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TrueFacet's Fine Jewelry and Watch Guide

Engagement Ring Terms Decoded

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As you start browsing for engagement rings, it helps if you and your jeweler are speaking the same language. So here is a handy quick-guide of key terms to reference as you shop for rings.

When you’re trying to describe the “sparkle” you’re looking for… 

Brilliance: Brilliance is the amount of light that the diamond returns to the viewer. A diamond with good brilliance will lose the least amount of light, meaning it will have that dazzling sparkle and shine. The depth of the cut (see definition below) affects the ring’s overall brilliance.

Facet: This is the polished flat surface of the gemstone. A facet’s placement, angle and shape are very deliberately arranged to reflect light and improve the brilliance, fire and scintillation—and ultimately the overall appearance—of the stone.

The names for the different kinds of facet shapes. Photo by GIA.

The names for the different kinds of facet shapes. Photo by GIA.

Scintillation: Hold the diamond in the light and rotate it slowly. See that flickering sparkle within the diamond and how it almost looks as if the diamond is alternately flashing white and colored light from the inside? That effect is scintillation. A quality diamond will have these sparkling flashes across its surface without many dark spots.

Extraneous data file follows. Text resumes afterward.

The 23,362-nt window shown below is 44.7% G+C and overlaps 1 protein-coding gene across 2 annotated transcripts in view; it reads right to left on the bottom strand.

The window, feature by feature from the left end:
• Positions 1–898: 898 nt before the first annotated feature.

Fire: This is the type of scintillation that refers to the intensity and variation of the colored lights that spread when a diamond is being rotated. Fire is the most commonly-used term, but the phenomenon is sometimes also referred to as dispersion.

Flash: This is the type of scintillation that refers to the intensity and pattern of the white lights that spread when a diamond is being rotated. Because white light is more commonly reflected than colored light when it comes to diamonds, flash is the more commonly seen type of scintillation.

Image by Fu On Liem

Testing a diamond’s scintillation. This stone has both fire and flash patterns. Image by Fu On Liem.

When you’re assessing the diamond quality… 

The Four Cs: This is a term that you’ve likely heard before. The Four Cs refers to the color, cut, clarity and carat weight of a diamond. These collective features affect the overall quality and value of the diamond.

Color: Counterintuitively enough, color actually refers to a lack of color in a diamond. As set by the Gemological Institute of America (GIA), the diamond color scale ranges from D (colorless) to Z (light yellow or brown). This scale excludes fancy colors like rare pink, blue green, yellow or red diamonds.


Clarity: Clarity refers to a ranked scale of perfection or how few blemishes and inclusions there are within the diamond. This rating is determined by the number, size and location of the imperfections relative to the size of the diamond and their overall impact on the appearance of the stone. There are 11 potential grades from flawless to included. A flawless stone with no visible blemishes or inclusions under 10x magnification is extremely rare (and therefore incredibly valuable). Meanwhile an included diamond has flaws visible to the naked eye.